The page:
Vodafone teams up with ASSERT at UCC to deliver 5G connected telemedicine

After much hype, high-speed mobile connectivity arrived in Ireland this week with the launch of 5G by Vodafone.

Live across locations in Cork, Limerick, Dublin, Galway, and Waterford, Vodafone will expand the network to further locations in Ireland over the coming months. 

The arrival of 5G technology in Ireland has also brought with it a first in the medical field, with Vodafone announcing a strategic partnership with the ASSERT Centre (Application of the Science of Simulation to Education, Research and Medical Technology) in University College Cork (UCC).

This partnership will make the Center the first 5G connected telemedicine and medical robotics training center in the world.

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The ASSERT Centre at UCC enables clinicians, industry, and academics across a broad spectrum of healthcare research, to design, develop, deploy and trial innovative and disruptive healthcare solutions, in a simulated healthcare environment that deliver real-world solutions for healthcare problems in the developed and developing world.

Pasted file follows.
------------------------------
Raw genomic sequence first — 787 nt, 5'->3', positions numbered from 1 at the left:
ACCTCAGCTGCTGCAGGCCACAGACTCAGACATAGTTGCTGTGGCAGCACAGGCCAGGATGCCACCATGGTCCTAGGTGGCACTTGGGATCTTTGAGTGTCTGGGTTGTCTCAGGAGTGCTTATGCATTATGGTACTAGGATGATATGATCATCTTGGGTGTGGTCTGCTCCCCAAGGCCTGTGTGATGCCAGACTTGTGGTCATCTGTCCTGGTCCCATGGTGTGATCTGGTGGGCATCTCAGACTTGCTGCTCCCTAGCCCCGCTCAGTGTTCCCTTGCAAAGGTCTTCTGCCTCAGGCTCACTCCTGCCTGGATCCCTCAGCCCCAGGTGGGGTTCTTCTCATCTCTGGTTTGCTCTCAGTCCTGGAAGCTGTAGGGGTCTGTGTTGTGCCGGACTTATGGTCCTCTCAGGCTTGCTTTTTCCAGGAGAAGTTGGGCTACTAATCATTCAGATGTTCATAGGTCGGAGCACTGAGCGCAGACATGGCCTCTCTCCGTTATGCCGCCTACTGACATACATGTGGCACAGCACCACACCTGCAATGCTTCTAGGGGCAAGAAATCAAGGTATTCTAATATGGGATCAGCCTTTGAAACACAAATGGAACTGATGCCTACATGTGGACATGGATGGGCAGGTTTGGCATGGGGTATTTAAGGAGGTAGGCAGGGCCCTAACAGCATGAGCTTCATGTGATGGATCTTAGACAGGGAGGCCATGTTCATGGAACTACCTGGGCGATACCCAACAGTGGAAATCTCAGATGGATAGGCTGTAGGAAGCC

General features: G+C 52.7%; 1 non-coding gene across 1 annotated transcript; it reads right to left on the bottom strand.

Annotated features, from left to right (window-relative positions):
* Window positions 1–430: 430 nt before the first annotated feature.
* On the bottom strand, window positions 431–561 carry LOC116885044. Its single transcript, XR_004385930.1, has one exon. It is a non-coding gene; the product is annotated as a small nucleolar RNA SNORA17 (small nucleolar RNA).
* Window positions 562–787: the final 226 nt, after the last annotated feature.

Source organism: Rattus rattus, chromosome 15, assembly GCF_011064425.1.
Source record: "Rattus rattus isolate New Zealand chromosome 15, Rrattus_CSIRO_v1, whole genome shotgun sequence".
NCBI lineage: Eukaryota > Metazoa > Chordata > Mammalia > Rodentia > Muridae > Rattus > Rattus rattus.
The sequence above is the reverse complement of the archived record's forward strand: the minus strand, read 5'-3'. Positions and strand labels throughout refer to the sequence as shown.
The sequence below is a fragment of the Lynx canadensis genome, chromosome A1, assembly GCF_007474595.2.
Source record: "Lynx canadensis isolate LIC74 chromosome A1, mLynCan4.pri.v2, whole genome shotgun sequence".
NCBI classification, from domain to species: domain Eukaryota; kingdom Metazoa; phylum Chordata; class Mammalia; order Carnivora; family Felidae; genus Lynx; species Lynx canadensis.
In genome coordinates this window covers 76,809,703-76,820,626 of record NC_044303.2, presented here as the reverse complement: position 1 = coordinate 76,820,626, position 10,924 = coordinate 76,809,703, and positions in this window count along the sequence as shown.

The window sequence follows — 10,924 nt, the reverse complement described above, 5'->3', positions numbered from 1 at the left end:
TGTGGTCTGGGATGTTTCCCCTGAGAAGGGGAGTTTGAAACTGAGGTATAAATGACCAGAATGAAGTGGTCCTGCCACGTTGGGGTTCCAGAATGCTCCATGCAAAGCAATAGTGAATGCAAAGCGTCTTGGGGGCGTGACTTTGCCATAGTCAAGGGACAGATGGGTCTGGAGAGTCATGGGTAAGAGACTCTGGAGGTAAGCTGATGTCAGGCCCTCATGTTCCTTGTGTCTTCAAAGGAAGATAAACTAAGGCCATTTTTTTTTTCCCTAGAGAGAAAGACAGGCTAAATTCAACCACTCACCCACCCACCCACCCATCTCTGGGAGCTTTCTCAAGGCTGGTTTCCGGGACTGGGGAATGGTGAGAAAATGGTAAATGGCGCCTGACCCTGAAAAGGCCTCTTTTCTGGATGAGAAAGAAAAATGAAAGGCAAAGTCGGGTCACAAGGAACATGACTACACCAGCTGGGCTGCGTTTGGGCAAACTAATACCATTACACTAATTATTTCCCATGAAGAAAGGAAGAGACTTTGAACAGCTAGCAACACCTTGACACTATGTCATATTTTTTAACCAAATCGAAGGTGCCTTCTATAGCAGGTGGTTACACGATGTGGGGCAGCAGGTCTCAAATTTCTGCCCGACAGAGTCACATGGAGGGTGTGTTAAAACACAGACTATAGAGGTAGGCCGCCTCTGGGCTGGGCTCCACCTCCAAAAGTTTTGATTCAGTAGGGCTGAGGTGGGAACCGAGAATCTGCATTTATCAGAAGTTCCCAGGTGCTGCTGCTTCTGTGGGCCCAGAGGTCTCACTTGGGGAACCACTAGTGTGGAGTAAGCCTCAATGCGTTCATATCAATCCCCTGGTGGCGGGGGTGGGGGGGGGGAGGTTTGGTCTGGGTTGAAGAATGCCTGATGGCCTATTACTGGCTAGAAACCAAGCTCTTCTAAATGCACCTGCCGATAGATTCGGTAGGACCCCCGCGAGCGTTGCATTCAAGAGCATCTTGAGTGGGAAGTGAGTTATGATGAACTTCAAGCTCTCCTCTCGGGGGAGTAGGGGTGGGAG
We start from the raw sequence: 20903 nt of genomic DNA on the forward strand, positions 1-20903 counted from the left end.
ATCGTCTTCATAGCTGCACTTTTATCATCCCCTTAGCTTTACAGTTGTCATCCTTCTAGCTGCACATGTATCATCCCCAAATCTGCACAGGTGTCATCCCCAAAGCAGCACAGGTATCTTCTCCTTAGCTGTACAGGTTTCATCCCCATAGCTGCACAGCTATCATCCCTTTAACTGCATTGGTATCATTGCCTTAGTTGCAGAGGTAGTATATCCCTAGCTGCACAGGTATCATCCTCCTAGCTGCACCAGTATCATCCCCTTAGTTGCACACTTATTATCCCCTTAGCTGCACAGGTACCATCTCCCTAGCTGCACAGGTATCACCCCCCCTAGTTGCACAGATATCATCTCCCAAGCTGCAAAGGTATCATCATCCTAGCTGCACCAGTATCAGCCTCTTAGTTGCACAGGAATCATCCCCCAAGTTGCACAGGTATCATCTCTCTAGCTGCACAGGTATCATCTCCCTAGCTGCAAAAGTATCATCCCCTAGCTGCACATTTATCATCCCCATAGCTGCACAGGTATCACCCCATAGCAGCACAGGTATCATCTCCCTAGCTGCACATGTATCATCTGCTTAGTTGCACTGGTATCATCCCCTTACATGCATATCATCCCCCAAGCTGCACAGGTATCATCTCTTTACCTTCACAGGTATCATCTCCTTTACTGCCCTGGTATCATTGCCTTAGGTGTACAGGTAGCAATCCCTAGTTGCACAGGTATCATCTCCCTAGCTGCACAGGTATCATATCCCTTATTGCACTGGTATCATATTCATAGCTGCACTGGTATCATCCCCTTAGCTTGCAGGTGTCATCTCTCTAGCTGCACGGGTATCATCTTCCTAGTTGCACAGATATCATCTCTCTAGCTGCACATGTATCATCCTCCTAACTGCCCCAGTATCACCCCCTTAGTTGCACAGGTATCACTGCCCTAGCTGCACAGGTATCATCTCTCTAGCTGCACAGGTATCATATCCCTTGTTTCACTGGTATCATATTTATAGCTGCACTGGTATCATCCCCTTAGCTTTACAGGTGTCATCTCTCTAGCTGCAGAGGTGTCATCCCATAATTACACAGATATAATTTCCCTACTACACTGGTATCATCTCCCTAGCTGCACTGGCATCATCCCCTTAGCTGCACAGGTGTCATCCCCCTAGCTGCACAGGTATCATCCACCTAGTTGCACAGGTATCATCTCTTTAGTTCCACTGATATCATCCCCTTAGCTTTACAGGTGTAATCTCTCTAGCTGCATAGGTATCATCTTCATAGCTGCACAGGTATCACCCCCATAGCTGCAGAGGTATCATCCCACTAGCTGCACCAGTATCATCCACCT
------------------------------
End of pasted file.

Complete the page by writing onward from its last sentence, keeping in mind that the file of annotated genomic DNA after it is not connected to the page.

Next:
Speaking at the 5G launch event, CEO of Vodafone Ireland Anne O’Leary said: “5G is set to revolutionize how we use and adopt technology and will have a huge impact on businesses and society in Ireland. It will bring high speed, ultra-low latency, and highly secure connectivity to a massive amount of devices; and is a technology that will unlock a vast array of new use cases through Vodafone’s next-generation network.”

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Director of ASSERT at University College Cork, Professor Barry O’Reilly also welcomed the partnership with Vodafone.

“5G will revolutionize medicine with rapid connectivity of the Internet of Medical Things (IoMT). From advanced wearable technologies that will facilitate the care of patients at home to immediate connectivity of new diagnostic technologies like handheld smartphone-connected ultrasound between point of care and hospital specialists at for example a road traffic accident and an emergency department, to remote robotic surgery.”